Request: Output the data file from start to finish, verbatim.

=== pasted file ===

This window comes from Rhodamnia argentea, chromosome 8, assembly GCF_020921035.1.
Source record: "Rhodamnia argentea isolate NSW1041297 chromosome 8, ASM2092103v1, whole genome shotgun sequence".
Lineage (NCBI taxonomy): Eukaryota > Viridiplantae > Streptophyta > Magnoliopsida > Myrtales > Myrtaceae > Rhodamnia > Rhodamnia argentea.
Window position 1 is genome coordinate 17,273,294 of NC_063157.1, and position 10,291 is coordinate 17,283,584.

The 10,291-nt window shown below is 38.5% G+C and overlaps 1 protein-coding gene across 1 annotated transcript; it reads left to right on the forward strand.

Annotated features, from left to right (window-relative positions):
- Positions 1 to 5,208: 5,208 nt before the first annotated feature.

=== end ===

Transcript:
This window comes from Rhodamnia argentea, chromosome 8, assembly GCF_020921035.1.
Source record: "Rhodamnia argentea isolate NSW1041297 chromosome 8, ASM2092103v1, whole genome shotgun sequence".
Lineage (NCBI taxonomy): Eukaryota > Viridiplantae > Streptophyta > Magnoliopsida > Myrtales > Myrtaceae > Rhodamnia > Rhodamnia argentea.
Window position 1 is genome coordinate 17,273,294 of NC_063157.1, and position 10,291 is coordinate 17,283,584.

The 10,291-nt window shown below is 38.5% G+C and overlaps 1 protein-coding gene across 1 annotated transcript; it reads left to right on the forward strand.

Annotated features, from left to right (window-relative positions):
- Positions 1 to 5,208: 5,208 nt before the first annotated feature.